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I would like to know what the rationale is, behind blaming something that you do not believe in?

"I also think that there may be major underlying issues for people who have no faith. Do they blame a God for what they have been dealt in life? So they turn their back as result?"

What is the rationale behind blaming something that you do not factually believe even exists? How, do tell, is it possible to blame failures or bad experiences on something which does not factually exist?

 
ObbyDobbie

Asked by ObbyDobbie at 12:54 PM on Jul. 29, 2010 in Religion & Beliefs

Level 34 (70,074 Credits)
This question is closed.
Answers (29)
  • It's a surprisingly common assumption that is way off base. It makes as much sense as thinking I blame Santa if something bad happens, and that's why I don't believe in him.
    JulieJacobKyle

    Answer by JulieJacobKyle at 12:56 PM on Jul. 29, 2010

  • A number of misconceptions with that statement which I would gather was made by a believer.
    1) Just becasue we do not have faith in their God does not mean we have no faith. Please look up the definition of faith.
    2) If we don't beleive in your deity of course we don't blame said deity for bad things happening. That's a nice little excuse believers come up with as a way to try to wrap their heads around our non-belief in their deity. So they choose to be ignorant and claim we're really just "mad at God" instead and we lack belief out of rebellion but secretly really do believe. Especially when the "why does God let bad things happen" arguement occurs
    3) The "Why does God let bad things happen" argument only occurs when one tries to challenge our beliefs and convert us by telling us their god is all loving etc. It's really just a twist of the Epicurian riddle.
    KristiS11384

    Answer by KristiS11384 at 1:02 PM on Jul. 29, 2010

  • I've always found it amazing how many people assume that Atheists hate or are angry with God... Which makes positively no sence... That's like saying "I'm angry with Santa cause I didn't get a pony, so he must not exist" REALLY? What kind of thinking is that?
    SabrinaMBowen

    Answer by SabrinaMBowen at 1:27 PM on Jul. 29, 2010

  • I understand what you're saying and I agree, yet I can see instances where someone may, for example, pray often and never get any response in their eyes, then decide that God must not exist.
    LovingSAHMommy

    Answer by LovingSAHMommy at 12:56 PM on Jul. 29, 2010

  • Don't know why they think this though. No one ever has an answer to that.



    In my experience it is often an issue of "projection" where the person themselves had been mad at their god for one thing or another and "left" their faith only to make bad decisions and try to absolve tehmselves of all responsibility and then returned to their faith later on. I've literally seen these people say "I was an atheist, I was mad at God" to which I would have to scratch my head and try to explain that the two were NOT the same thing and you couldn't have been mad at something you didn't believe to exist.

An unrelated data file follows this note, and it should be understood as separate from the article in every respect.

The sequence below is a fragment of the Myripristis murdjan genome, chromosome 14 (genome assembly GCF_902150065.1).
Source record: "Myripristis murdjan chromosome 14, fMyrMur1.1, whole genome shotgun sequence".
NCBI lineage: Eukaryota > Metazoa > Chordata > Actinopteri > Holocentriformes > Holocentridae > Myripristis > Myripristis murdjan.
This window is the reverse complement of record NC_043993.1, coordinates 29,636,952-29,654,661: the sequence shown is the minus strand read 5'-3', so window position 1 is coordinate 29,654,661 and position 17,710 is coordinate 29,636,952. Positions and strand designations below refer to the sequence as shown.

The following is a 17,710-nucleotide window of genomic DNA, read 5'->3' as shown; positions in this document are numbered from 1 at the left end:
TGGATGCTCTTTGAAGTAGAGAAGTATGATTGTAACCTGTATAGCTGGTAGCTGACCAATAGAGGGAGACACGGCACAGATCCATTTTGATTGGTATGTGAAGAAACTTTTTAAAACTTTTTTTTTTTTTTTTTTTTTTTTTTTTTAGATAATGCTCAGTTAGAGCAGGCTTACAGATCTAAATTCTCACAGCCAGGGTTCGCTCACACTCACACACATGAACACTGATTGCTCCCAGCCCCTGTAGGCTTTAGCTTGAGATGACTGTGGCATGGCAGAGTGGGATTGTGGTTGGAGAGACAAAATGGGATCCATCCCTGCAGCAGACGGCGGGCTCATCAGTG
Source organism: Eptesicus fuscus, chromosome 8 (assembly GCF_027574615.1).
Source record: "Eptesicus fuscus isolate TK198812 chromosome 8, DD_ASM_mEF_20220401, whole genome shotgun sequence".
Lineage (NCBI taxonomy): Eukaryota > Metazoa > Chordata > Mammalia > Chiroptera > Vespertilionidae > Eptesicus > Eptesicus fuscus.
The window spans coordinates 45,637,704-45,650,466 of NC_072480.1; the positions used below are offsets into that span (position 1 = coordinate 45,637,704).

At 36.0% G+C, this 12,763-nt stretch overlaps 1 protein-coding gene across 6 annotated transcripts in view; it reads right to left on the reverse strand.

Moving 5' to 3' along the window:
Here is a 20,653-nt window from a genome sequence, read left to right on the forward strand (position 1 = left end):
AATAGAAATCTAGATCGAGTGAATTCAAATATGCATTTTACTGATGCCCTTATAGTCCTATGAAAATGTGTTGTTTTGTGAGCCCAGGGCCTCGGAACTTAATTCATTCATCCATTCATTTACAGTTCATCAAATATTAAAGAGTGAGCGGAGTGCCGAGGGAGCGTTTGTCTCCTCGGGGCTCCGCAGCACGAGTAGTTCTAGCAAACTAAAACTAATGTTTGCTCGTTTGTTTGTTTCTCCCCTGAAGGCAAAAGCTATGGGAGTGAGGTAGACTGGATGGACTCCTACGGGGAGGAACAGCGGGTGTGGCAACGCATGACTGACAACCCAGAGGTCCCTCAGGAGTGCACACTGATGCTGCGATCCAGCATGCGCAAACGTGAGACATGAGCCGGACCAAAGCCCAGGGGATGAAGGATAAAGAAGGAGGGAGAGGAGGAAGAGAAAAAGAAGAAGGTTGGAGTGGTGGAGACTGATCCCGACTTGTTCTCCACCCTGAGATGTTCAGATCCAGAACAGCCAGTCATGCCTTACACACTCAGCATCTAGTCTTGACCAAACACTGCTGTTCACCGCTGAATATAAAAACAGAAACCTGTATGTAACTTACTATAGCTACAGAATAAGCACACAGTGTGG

KristiS11384

    Answer by KristiS11384 at 1:17 PM on Jul. 29, 2010

  • "I also think that there may be major underlying issues for people who have no faith. Do they blame a God for what they have been dealt in life? So they turn their back as result?"
    LOL this does make me laugh.  I've been an atheist all my life.  I've been happy and lived comfortably.  I have my physical and mental health. My relationships with my parents, husband, children, extended family, in-laws and friends are all successful.  How can I blame a god when I have no blame to lay?

    beeky

    Answer by beeky at 2:12 PM on Jul. 29, 2010

  • I've met a couple of people who said something like "god didn't answer my prayers, he let my so-and-so die, he didn't give me the winning lotto numbers when I asked so I don't believe in him anymore". But they are rare.
    I don't get either why people just assume it's like that with everyone.
    The same thing like Julie said, if santa didn't bring me that dollhouse I asked for, then should I stop believing in him?
    I think the people who say that we don't believe because something bad happened are just using that because they can't get their head around it that we choose to believe the way we do, that we weren't forced into it.
    Don't know why they think this though. No one ever has an answer to that.
    Kiwismommy19

    Answer by Kiwismommy19 at 1:02 PM on Jul. 29, 2010

  • So really the whole question posed here was flawed from it's onset but I have a feeling the OP knew that and was merely trying to bring that flaw to light as I'm sure the quoted section was not her own words.
    KristiS11384

    Answer by KristiS11384 at 1:03 PM on Jul. 29, 2010

  • Ah, Kristi- That is the point that so many miss, and where most of the misconceptions come from.



    Don't I know it. And heaven forbid if we get in it with someone of a differing faith over their bad actions and get upset with the individual. Then we somehow are "mad at their God" and not peeved at the individual themselves. But that's moving onto a "God complex" which is slightly different from the projection issue (though they could be related in some cases). I'm sure anyone that is a regular here has seen this one in action.
    KristiS11384

    Answer by KristiS11384 at 1:34 PM on Jul. 29, 2010

  • FYI...I was joking. I thought was apparent. Guess not.
    LovingSAHMommy

    Answer by LovingSAHMommy at 1:53 PM on Jul. 29, 2010